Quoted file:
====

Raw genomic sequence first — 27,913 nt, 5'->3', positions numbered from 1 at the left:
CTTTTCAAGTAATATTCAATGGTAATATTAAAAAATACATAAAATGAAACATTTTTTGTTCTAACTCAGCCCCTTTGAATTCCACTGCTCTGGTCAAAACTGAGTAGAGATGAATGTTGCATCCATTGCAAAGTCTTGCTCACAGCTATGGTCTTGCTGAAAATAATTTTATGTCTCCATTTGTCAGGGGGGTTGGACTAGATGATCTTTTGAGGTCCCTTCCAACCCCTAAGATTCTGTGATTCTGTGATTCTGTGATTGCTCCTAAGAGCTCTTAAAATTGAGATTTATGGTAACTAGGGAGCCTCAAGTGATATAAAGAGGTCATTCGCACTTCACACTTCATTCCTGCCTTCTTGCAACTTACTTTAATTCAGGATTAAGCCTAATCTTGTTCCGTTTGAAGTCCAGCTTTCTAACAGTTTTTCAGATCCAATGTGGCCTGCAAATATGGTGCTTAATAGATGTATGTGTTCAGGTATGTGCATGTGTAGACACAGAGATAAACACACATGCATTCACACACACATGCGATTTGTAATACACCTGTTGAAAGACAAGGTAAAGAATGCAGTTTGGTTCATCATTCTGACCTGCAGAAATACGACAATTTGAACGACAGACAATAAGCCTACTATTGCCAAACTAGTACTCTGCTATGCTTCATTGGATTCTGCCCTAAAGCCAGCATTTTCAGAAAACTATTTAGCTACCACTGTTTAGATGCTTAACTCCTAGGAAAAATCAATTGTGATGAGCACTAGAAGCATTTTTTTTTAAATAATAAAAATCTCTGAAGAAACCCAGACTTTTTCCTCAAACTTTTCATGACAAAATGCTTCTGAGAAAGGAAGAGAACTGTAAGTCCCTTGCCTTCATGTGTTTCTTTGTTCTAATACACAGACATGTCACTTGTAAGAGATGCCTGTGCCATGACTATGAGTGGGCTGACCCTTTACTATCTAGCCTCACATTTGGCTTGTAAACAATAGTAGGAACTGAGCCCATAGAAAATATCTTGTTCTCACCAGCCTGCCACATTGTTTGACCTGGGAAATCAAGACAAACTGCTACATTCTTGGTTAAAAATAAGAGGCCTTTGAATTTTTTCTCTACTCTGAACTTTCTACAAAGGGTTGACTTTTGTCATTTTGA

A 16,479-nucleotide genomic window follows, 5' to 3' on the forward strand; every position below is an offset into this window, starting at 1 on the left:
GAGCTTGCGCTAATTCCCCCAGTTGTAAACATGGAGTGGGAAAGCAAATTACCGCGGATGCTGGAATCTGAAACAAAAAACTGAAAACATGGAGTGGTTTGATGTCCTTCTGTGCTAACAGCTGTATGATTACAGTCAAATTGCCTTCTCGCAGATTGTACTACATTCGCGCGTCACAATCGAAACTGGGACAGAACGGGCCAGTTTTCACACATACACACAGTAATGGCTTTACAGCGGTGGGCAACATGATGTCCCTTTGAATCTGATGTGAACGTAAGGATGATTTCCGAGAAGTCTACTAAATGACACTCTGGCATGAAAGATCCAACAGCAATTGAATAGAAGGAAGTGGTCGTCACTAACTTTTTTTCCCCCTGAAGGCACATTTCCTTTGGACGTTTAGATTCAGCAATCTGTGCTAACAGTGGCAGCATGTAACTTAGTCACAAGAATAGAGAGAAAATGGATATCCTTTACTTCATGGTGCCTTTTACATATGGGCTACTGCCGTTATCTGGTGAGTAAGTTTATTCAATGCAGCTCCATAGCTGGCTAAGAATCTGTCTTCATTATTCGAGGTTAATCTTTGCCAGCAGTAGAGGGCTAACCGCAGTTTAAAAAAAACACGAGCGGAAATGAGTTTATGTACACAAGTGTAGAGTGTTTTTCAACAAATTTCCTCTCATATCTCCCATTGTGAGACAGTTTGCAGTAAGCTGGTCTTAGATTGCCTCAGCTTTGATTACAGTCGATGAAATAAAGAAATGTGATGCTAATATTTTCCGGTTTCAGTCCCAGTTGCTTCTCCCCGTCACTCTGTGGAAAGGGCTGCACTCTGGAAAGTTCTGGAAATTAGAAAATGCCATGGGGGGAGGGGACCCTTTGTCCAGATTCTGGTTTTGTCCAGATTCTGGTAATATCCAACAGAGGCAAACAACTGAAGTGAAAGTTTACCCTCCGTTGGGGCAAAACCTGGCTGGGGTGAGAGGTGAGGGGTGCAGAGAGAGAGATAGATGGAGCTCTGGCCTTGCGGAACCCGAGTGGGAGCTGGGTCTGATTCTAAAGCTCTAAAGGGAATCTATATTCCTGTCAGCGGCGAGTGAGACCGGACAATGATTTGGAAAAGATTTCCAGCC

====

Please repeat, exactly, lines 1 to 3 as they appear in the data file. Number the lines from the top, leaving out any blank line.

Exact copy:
Raw genomic sequence first — 27,913 nt, 5'->3', positions numbered from 1 at the left:
CTTTTCAAGTAATATTCAATGGTAATATTAAAAAATACATAAAATGAAACATTTTTTGTTCTAACTCAGCCCCTTTGAATTCCACTGCTCTGGTCAAAACTGAGTAGAGATGAATGTTGCATCCATTGCAAAGTCTTGCTCACAGCTATGGTCTTGCTGAAAATAATTTTATGTCTCCATTTGTCAGGGGGGTTGGACTAGATGATCTTTTGAGGTCCCTTCCAACCCCTAAGATTCTGTGATTCTGTGATTCTGTGATTGCTCCTAAGAGCTCTTAAAATTGAGATTTATGGTAACTAGGGAGCCTCAAGTGATATAAAGAGGTCATTCGCACTTCACACTTCATTCCTGCCTTCTTGCAACTTACTTTAATTCAGGATTAAGCCTAATCTTGTTCCGTTTGAAGTCCAGCTTTCTAACAGTTTTTCAGATCCAATGTGGCCTGCAAATATGGTGCTTAATAGATGTATGTGTTCAGGTATGTGCATGTGTAGACACAGAGATAAACACACATGCATTCACACACACATGCGATTTGTAATACACCTGTTGAAAGACAAGGTAAAGAATGCAGTTTGGTTCATCATTCTGACCTGCAGAAATACGACAATTTGAACGACAGACAATAAGCCTACTATTGCCAAACTAGTACTCTGCTATGCTTCATTGGATTCTGCCCTAAAGCCAGCATTTTCAGAAAACTATTTAGCTACCACTGTTTAGATGCTTAACTCCTAGGAAAAATCAATTGTGATGAGCACTAGAAGCATTTTTTTTTAAATAATAAAAATCTCTGAAGAAACCCAGACTTTTTCCTCAAACTTTTCATGACAAAATGCTTCTGAGAAAGGAAGAGAACTGTAAGTCCCTTGCCTTCATGTGTTTCTTTGTTCTAATACACAGACATGTCACTTGTAAGAGATGCCTGTGCCATGACTATGAGTGGGCTGACCCTTTACTATCTAGCCTCACATTTGGCTTGTAAACAATAGTAGGAACTGAGCCCATAGAAAATATCTTGTTCTCACCAGCCTGCCACATTGTTTGACCTGGGAAATCAAGACAAACTGCTACATTCTTGGTTAAAAATAAGAGGCCTTTGAATTTTTTCTCTACTCTGAACTTTCTACAAAGGGTTGACTTTTGTCATTTTGA

A 16,479-nucleotide genomic window follows, 5' to 3' on the forward strand; every position below is an offset into this window, starting at 1 on the left: